The most famous example of the fixed barrel group, rotating striker pepperbox pistol variety is certainly Christian Sharps’s four-shot pepperboxes. These were manufactured by C. Sharps & Co. c. 1859-1862, by Sharps & Hankins c. 1862-1866, and then again by C. Sharps & Co. c. 1866-1875. The barrels slide forward for reloading. Collectors recognize four distinct models based on their calibers along with numerous sub-models based on production variances. The Model 1 in .22RF is the most common. The Model 2 was in .30RF, the Model 3 was in .32 Short, and the Model 4 was in .32 Long. Licensed copies of these pistols were also manufactured by Tipping & Lawden in England and L. Ghaye in Liege, Belgium.
The Sharps four-shot pepperbox is one of the classic “gambler” or “gentleman” pistols of the American West. Professor Moriarty in Arthur Conan Doyle’s iconic Sherlock Holmes series used a Sharps pepperbox as a concealed sidearm in some films. Holmes and Watson both use one in “Sherlock Holmes: A Game of Shadows” (2011), and a highly ornamented Sharps pepperbox also plays an important role in the recent mystery film “Death on the Nile” (2022).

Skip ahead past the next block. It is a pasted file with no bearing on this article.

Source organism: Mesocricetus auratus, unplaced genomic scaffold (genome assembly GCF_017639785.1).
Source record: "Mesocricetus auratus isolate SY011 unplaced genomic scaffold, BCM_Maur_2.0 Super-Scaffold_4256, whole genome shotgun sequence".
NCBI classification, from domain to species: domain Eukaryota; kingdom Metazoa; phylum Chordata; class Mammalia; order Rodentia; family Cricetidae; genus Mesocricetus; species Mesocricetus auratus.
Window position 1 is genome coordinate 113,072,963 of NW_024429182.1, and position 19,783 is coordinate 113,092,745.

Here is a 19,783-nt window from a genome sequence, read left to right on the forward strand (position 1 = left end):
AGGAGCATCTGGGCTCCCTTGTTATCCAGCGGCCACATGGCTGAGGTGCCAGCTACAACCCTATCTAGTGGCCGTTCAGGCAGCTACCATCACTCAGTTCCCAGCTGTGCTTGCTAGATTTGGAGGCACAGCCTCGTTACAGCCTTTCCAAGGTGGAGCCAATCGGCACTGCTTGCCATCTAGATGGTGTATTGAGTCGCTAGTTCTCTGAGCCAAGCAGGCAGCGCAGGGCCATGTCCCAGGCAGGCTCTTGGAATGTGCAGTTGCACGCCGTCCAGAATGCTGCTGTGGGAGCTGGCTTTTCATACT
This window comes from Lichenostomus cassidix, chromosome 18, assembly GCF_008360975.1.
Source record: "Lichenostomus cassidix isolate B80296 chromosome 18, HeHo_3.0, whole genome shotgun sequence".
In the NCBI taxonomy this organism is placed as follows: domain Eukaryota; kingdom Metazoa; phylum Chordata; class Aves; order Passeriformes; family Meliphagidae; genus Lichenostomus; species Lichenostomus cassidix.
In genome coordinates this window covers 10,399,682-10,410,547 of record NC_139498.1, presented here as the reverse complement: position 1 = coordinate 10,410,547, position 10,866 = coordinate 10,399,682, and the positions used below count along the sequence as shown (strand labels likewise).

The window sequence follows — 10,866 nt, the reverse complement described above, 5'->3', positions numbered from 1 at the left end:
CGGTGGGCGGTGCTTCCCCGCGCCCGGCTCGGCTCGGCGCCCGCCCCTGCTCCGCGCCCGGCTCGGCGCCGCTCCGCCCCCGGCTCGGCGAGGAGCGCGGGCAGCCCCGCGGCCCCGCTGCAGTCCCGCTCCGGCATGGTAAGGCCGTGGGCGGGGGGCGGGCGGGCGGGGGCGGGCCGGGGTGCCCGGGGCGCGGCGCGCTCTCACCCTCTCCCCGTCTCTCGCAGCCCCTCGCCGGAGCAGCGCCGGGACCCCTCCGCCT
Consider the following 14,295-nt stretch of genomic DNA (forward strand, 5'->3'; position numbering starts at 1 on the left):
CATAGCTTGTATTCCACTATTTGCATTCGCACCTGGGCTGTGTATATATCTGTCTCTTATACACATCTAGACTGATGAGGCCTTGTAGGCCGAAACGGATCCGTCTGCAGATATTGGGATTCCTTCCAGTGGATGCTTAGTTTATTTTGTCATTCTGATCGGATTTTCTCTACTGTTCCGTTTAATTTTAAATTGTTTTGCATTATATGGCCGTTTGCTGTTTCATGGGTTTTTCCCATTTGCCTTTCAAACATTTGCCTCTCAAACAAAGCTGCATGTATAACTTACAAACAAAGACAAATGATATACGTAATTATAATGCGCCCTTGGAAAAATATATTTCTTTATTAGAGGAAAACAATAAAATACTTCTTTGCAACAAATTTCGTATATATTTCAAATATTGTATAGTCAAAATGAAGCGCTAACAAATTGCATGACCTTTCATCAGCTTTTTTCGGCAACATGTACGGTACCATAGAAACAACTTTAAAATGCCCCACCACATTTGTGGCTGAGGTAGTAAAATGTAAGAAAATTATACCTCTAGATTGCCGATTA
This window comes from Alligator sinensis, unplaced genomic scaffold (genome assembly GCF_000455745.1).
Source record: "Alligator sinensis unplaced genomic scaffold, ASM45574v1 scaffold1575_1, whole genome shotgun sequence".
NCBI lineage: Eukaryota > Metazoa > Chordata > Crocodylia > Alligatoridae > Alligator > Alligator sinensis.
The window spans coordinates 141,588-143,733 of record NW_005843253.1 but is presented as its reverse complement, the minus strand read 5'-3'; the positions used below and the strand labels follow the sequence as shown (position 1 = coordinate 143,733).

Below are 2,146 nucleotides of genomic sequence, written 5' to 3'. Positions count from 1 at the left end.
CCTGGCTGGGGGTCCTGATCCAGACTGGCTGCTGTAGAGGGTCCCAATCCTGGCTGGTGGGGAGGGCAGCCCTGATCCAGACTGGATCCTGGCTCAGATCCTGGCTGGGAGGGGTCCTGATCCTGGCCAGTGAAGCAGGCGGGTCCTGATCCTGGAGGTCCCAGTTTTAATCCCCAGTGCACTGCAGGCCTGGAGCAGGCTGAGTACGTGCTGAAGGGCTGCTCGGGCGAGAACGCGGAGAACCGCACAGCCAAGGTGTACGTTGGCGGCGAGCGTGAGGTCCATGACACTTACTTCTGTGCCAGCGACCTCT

This incredible cased and factory engraved Colt New Line .38 revolver with pearl grips is an excellent example of the spur trigger pocket revolvers that largely replaced the pepperbox in the late 19th century. Available this August.
After the expiration of the Rollin White patent, pepperboxes were largely replaced by affordable pocket revolvers manufactured by numerous companies, including high-quality examples by Colt and Remington along with numerous smaller companies often producing cheap spur trigger revolvers commonly derided as “suicide specials.”